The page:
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April 13, 1993 | MATT MARSHALL, SPECIAL TO THE TIMES
A year after revelations of lavish spending and questionable business dealings toppled the leader of the nation's largest philanthropic organization, United Way of America is still grappling with the fallout. Many local United Way affiliates that withdrew their membership from the national organization have steadfastly refused to return.
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CALIFORNIA | LOCAL
March 1, 2007 | From Times Staff and Wire Reports
United Way of Greater Los Angeles this week unveiled a 10-year plan that would shift more of its spending to poverty-fighting programs that meet the organization's goals to cut dropout rates, reduce homelessness and expand healthcare for children. President Elise Buik said the blueprint seeks to sharpen United Way's focus on problems that threaten to overwhelm local government agencies and leave Los Angeles with an under-skilled labor force.
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CALIFORNIA | LOCAL
July 17, 2000 | KARIMA A. HAYNES, TIMES STAFF WRITER
Seven social service agencies that assist Los Angeles' homeless and poor will share a $175,000 grant from the United Way of Greater Los Angeles and the Fannie Mae Foundation. The grants will be awarded today at a 10 a.m. ceremony at the Japanese American Cultural and Community Center, 224 S. San Pedro St., Los Angeles. The joint partnership, called Help the Homeless, provides funding directly to agencies helping the working poor to become self-sufficient, officials said.
CALIFORNIA | LOCAL
February 13, 2005 | David Reyes, Times Staff Writer
It was in the 1950s when Santa Ana banker Manuel Esqueda decided to search for academic sprouts. Invest in young Latino scholars, he told himself, and they will mature into tomorrow's community leaders. "We wanted them to know that we believed in them so that they could believe in themselves," said Esqueda, 82. Education was key to the next generation's success, said Esqueda, who founded Santa Ana's Gemini Club with 15 other Latino businessmen in the late '50s.
NEWS
April 4, 1992 | DAVID G. SAVAGE, TIMES STAFF WRITER
Outside investigators have found a "haphazard pattern of expenditures" by top officials of the United Way of America that permitted them to mix personal pleasure and business and to charge both to the charitable organization, according to a report released Friday. Former United Way President William Aramony charged United Way for at least 29 trips to Las Vegas in 1988, 1989 and 1990, investigators said. They were unable to determine which of those trips were business-related.
NEWS
April 4, 1995 | SAM FULWOOD III, TIMES STAFF WRITER
The former head of United Way of America was convicted Monday of charges that he lived lavishly and romanced women with thousands of dollars of the charity's money. After three weeks of trial arguments, a federal jury took seven days to find William Aramony guilty on 25 of 27 counts of fraud, conspiracy and money laundering. The jury also found that Aramony aides Thomas J. Merlo and Stephen J.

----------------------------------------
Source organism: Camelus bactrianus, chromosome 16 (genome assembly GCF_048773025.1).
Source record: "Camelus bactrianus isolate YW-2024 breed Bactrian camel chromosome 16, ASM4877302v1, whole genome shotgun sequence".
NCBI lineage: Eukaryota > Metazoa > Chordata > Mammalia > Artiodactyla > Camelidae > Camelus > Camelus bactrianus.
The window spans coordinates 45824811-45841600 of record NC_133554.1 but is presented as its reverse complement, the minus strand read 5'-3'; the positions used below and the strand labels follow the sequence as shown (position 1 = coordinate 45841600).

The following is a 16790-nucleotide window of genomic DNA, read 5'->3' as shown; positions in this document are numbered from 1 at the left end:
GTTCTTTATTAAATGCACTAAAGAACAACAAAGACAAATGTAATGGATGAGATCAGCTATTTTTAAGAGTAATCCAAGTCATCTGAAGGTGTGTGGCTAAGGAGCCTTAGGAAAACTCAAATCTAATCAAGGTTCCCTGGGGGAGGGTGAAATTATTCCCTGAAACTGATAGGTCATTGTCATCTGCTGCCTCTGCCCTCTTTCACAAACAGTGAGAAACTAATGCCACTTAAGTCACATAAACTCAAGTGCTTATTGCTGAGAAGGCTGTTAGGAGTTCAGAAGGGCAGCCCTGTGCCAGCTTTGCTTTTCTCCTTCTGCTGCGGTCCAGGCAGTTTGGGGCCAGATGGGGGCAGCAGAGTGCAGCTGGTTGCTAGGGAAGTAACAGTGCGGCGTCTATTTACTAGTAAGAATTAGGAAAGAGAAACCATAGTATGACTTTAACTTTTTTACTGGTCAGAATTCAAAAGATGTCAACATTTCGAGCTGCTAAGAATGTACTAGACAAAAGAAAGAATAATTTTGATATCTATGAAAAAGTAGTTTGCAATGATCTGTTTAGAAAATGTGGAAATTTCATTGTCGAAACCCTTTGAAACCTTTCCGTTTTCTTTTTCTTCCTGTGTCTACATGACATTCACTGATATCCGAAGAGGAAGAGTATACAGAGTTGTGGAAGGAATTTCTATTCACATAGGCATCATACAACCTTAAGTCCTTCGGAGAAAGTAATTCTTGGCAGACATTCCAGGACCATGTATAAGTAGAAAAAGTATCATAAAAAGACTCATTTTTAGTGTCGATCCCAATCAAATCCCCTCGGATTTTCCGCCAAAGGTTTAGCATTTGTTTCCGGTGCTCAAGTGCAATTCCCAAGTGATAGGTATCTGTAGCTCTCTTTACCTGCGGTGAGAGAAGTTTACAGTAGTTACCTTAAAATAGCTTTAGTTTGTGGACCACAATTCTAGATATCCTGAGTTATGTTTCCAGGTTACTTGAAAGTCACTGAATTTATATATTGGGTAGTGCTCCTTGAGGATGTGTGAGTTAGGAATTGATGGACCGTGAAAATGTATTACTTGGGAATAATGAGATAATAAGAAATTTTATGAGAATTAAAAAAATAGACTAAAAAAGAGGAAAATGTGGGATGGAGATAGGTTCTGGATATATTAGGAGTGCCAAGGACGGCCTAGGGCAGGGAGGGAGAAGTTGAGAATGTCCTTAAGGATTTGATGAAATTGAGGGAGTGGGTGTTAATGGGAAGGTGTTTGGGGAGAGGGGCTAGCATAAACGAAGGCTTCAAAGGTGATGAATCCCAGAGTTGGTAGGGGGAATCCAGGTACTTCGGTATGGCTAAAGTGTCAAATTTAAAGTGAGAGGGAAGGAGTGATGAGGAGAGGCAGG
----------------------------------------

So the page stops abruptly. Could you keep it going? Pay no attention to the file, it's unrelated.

MAGAZINE
September 13, 1992 | LINDA GRANT, Linda Grant is a contributing editor of this magazine and a staff writer for the paper's business section. Her last article for the magazine was about Calvin Klein.
SURREAL ATMOSPHERE PERVADED THE STATE-OF-THE-art television-production studio at United Way of America offices in Alexandria, Va., last February as volunteers and employees of the nation's largest charity beamed in for a video-conference.
CALIFORNIA | LOCAL
June 28, 1990 | MARITA HERNANDEZ, TIMES STAFF WRITER
Touted as its most radical revamping in its 70-year history in Los Angeles, United Way on Wednesday unveiled sweeping new fund-raising and distribution goals to address the needs of the region's quickly changing, multi-ethnic population. Long criticized for underfunding minority programs, the agency is setting a priority on funding programs that serve the region's growing ethnic mix, as well as addressing emerging issues such as AIDS, illiteracy, drug abuse and child care.
CALIFORNIA | LOCAL
October 20, 1995 | TIM MAY
In a rare move, officials from the San Fernando/Santa Clarita Valley region of the United Way have stopped providing funding to the Home Visitation Center, a nonprofit outreach agency that has provided food and clothing to some of Pacoima's poorest residents since 1979. Last month, a United Way volunteer committee charged with reviewing the center's status ruled that the Home Visitation Center did not comply with administrative, management and oversight criteria required by United Way.
CALIFORNIA | LOCAL
September 23, 1992 | MARESA ARCHER